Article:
Among the violations at the station on East 6th Street, according to the state, was that the LAPD did not train employees about how the dangerous bacterial disease typhus is transmitted, its symptoms or measures for prevention. The department also did not have a program to exterminate and control rats, fleas, roaches, gnats, mosquitoes or grasshoppers in the building. Inspectors found all those in the facility, records show.
Other state violations came from failing to clean “dust, dirt/suspect mold/fungus from the HVAC registers within a reasonable time"; for using extension cords instead of fixing wiring in the detectives area; and for not keeping the parking garages, stairwells and records room clean, according to the citations.
The state fined the Department of General Services for not maintaining the building. The department submitted an appeal to the state Tuesday. A statement from the department said it has addressed some issues and routinely conducts pest control activities and provides daily cleaning services.
The board of directors for the Los Angeles Police Protective League, the police labor union, said “officers worry enough about being shot or injured policing the streets of Los Angeles” and shouldn’t fear taking home infectious diseases.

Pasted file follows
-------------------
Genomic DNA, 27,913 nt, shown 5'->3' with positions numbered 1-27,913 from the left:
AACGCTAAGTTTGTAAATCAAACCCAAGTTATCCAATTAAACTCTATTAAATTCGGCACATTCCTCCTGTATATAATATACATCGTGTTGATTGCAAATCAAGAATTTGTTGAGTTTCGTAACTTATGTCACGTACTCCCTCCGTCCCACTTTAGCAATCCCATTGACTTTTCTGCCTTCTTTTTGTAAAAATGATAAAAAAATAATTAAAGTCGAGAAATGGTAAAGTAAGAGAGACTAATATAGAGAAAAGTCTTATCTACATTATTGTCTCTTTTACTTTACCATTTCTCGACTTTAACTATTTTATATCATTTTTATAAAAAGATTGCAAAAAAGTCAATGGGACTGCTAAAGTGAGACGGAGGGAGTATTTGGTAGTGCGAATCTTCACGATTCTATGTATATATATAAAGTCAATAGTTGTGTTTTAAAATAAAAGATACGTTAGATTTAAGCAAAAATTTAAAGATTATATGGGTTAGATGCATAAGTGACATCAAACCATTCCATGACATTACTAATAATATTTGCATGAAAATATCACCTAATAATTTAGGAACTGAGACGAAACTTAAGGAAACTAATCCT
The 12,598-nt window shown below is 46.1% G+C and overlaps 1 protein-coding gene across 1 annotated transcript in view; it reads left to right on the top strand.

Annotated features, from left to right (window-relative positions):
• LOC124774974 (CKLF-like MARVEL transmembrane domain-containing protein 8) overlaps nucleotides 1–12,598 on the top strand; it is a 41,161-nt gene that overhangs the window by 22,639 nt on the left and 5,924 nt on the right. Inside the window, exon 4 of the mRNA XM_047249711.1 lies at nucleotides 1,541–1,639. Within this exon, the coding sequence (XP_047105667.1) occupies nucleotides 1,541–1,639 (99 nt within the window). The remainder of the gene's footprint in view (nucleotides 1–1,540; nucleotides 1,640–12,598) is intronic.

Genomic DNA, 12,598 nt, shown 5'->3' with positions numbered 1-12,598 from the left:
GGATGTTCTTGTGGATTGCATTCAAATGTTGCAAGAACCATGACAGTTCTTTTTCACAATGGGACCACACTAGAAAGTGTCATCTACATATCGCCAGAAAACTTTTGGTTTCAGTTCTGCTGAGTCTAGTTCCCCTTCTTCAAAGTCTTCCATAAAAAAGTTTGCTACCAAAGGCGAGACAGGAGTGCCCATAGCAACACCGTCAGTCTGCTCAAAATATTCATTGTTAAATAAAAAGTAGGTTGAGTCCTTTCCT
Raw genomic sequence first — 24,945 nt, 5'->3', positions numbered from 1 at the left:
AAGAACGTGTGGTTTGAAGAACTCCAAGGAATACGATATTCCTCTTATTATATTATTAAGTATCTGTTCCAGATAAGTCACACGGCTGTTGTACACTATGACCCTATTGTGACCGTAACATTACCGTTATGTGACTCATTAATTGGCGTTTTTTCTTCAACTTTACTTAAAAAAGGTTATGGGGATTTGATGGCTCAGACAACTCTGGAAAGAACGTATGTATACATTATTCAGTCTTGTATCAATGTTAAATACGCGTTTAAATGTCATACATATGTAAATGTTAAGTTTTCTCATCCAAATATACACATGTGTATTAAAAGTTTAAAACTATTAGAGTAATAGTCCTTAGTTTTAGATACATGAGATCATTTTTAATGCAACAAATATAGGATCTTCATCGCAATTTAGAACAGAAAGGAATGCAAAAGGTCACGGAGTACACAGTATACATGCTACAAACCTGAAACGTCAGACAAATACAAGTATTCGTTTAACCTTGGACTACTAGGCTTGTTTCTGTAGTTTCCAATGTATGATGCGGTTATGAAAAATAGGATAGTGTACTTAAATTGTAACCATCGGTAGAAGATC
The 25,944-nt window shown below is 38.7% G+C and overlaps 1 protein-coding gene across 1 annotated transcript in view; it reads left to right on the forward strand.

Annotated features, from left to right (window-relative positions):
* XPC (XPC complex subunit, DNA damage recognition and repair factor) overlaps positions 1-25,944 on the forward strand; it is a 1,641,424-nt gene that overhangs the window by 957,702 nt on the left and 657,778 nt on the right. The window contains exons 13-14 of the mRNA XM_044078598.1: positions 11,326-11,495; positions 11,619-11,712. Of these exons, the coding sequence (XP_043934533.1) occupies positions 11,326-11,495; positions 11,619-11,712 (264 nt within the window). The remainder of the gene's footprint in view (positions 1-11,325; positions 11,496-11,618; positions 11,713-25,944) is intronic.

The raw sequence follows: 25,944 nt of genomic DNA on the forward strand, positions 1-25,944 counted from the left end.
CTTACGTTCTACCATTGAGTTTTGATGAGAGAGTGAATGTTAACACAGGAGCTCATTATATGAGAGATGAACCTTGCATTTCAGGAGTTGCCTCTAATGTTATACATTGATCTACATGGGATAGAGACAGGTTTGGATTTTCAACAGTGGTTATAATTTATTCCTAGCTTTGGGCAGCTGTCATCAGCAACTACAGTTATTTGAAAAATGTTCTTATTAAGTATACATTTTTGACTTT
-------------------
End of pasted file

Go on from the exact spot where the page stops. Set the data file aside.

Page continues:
Robert Harris, a union director, called the conditions “pretty disgusting” in the Central Division headquarters and called on the city to hire outside experts to craft a plan to sanitize all police facilities.
“We’re trying to be a proactive partner to clean up these toxic work sites,” Harris said. “Let’s clean it up before we have a massive outbreak.”
Still, it is even more challenging for the city to keep downtown disease free with the thousands of homeless living on the streets. The areas with large homeless populations have major effects on public health, said Dr. Neha Nanda, epidemiologist at Keck School of Medicine at USC.
Typhus, in particular, is spread by fleas that live on rats and then bite humans, something that could become more common as more people live on the streets.
Thirteen people in the state were diagnosed with typhus in 2008, compared with 167 last year. More than 95% of the people falling sick in California are in Los Angeles and Orange counties, according to state health data.
In October, L.A. County officials declared an outbreak of typhus linked to overcrowding in downtown L.A. around skid row. A major outbreak of Hepatitis A in San Diego linked to homelessness killed 20 people two years ago.
Nanda said that growing homeless populations often create unsanitary conditions that contribute to the spread of disease, even some “that are coming back from the historic times.”
Typhoid too is linked to unsanitary conditions, as it is transmitted through water and food contaminated with fecal matter, Nanda said.
So far this year, the L.A. County Department of Public Health has received reports of five cases of typhoid, according to officials. Last year, there were 14 cases of typhoid fever in the county, they said. Most cases occur in people who traveled to countries where the disease is common, they said.
“It’s not seen that often, but if we follow that theory — that homelessness is increasing — and we see the surges of Hepatitis A and typhus and all these things, why not typhoid?” Nanda said. “How much can our infrastructure take?”